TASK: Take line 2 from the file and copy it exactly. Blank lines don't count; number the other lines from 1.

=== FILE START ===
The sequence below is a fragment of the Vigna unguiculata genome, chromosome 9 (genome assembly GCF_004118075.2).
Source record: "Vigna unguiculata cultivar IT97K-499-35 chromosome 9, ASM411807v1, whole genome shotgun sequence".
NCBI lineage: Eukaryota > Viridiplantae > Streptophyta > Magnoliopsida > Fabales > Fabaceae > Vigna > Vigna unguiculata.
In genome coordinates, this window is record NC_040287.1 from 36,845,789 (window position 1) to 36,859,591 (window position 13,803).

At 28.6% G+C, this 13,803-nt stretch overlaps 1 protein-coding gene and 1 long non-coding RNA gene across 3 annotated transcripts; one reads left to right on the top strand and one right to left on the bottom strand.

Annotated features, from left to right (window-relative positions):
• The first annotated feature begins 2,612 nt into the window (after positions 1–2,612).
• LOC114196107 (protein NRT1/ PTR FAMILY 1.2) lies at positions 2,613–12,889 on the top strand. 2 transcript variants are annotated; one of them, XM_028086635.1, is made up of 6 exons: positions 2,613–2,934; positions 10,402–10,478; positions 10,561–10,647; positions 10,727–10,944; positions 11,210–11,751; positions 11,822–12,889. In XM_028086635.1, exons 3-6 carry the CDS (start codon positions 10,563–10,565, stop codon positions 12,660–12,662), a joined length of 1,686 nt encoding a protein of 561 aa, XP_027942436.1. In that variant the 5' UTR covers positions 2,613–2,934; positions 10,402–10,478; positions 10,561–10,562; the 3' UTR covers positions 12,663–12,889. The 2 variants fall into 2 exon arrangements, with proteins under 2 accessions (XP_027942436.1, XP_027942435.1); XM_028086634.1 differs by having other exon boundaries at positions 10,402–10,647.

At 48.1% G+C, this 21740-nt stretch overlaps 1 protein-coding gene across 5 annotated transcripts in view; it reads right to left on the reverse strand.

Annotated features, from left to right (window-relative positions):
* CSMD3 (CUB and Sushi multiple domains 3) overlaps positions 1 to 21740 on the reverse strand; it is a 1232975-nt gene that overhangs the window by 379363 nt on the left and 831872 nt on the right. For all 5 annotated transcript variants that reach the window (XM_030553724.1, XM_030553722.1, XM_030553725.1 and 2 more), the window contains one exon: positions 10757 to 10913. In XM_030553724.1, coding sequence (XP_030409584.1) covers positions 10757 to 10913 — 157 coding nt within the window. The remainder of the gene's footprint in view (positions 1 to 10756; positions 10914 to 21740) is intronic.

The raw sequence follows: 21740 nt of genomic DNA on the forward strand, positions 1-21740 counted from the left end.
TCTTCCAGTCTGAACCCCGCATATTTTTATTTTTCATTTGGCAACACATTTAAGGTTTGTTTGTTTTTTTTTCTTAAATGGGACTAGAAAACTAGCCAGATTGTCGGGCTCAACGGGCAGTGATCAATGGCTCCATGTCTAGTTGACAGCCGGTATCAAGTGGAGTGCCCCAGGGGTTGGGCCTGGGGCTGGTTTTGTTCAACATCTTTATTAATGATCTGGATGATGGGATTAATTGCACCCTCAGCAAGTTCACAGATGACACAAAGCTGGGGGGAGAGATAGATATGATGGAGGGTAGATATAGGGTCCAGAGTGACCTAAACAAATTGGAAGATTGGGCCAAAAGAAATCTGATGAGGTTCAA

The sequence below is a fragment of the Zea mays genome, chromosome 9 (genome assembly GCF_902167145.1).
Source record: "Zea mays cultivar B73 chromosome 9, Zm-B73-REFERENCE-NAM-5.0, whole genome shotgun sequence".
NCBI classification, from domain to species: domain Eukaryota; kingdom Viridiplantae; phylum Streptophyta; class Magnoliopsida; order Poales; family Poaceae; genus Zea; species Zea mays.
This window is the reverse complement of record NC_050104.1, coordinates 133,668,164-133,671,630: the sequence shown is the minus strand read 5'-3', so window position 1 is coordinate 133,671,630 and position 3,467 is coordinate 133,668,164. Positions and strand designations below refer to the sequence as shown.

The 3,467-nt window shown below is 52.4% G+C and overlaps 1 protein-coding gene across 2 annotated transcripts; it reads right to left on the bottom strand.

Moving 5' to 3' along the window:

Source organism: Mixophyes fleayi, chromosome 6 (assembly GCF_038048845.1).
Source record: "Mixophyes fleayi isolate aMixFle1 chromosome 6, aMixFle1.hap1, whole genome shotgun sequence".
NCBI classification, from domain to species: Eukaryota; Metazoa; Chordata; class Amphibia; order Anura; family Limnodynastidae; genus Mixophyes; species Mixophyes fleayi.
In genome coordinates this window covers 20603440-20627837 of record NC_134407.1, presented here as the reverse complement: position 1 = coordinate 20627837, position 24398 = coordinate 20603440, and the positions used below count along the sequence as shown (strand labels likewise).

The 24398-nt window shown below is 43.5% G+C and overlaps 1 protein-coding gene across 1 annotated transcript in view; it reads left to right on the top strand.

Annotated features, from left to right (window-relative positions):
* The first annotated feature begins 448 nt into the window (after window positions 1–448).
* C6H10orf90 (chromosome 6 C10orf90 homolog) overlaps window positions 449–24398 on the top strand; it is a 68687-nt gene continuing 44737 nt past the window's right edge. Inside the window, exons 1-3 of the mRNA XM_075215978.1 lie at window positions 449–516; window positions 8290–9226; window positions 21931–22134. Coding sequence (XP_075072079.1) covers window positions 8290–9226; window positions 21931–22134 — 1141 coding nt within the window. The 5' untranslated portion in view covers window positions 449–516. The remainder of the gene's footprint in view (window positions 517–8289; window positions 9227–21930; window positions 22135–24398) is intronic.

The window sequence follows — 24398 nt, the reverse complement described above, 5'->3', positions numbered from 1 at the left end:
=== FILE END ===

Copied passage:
Source record: "Vigna unguiculata cultivar IT97K-499-35 chromosome 9, ASM411807v1, whole genome shotgun sequence".